It sure would make sense to screen who can carry firearms but there are lots of potentially dangerous activities that are just outlawed because it would be very expensive to set up a regulatory framework for the public to get involved such as fireworks and using explosives. In this day and age there isn’t a high frequency of scenarios where guns are necessary in modern cities so banning them makes economic sense too.

  25. TerjeP (say tay-a)
    March 8th, 2010 at 20:58 | #25

    Michael – most gun owners are prepared to bear the cost of training and practice. And testing and certification isn’t that expensive and costs can be readily recovered on a user pays basis. It isn’t that complicated.

  26. TerjeP (say tay-a)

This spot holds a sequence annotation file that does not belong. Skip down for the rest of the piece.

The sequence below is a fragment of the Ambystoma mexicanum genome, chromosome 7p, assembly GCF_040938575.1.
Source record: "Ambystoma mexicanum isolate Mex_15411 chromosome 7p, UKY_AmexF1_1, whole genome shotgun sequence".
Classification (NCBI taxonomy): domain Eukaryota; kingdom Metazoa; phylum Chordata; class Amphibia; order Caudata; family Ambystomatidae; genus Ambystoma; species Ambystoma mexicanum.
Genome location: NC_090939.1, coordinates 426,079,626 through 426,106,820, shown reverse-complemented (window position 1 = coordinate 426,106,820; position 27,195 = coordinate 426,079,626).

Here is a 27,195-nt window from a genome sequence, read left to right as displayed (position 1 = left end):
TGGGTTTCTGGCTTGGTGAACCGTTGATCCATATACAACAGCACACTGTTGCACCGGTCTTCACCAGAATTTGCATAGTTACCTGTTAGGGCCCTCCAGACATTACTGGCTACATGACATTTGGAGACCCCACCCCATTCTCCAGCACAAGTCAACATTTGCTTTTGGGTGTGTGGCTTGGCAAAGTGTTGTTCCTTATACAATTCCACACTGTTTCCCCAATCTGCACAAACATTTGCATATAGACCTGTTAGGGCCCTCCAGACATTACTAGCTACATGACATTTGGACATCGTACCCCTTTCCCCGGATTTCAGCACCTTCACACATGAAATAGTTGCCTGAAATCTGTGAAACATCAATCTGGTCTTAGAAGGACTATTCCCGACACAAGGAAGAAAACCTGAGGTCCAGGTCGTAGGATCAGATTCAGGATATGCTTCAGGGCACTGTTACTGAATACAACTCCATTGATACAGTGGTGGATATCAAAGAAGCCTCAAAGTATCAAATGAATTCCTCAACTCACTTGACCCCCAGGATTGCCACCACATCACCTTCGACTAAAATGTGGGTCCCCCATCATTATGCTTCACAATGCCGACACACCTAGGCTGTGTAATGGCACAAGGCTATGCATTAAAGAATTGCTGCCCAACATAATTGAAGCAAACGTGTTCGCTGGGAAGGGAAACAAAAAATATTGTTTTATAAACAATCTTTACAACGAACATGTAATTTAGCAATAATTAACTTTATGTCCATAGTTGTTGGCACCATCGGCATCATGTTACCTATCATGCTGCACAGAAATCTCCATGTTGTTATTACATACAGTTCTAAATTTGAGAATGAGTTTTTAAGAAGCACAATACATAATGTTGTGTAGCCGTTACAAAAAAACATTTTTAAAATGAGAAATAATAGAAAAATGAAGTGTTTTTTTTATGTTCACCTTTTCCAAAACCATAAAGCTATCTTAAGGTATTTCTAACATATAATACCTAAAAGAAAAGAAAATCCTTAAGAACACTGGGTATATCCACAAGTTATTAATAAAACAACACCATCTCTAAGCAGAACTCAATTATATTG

March 8th, 2010 at 21:06 | #26

    In this day and age there isn’t a high frequency of scenarios where guns are necessary in modern cities so banning them makes economic sense too.

    What is the economic argument?

  27. Michael
    March 8th, 2010 at 21:13 | #27

    @TerjeP (say tay-a)
    The economic argument is that if a dangerous activity is permitted by law then the activity needs to be regulated and that regulation must cost something. I don’t have any figures at hand, but are all the costs of regulating gun ownership and the potential misuse of the guns borne by the owners? It should be theoretically possible for screened, responsible and trained members of the public to safely operate shoulder mounted rock launchers. Should these be permitted? Would there be a cost in regulating the sale and use of these devices?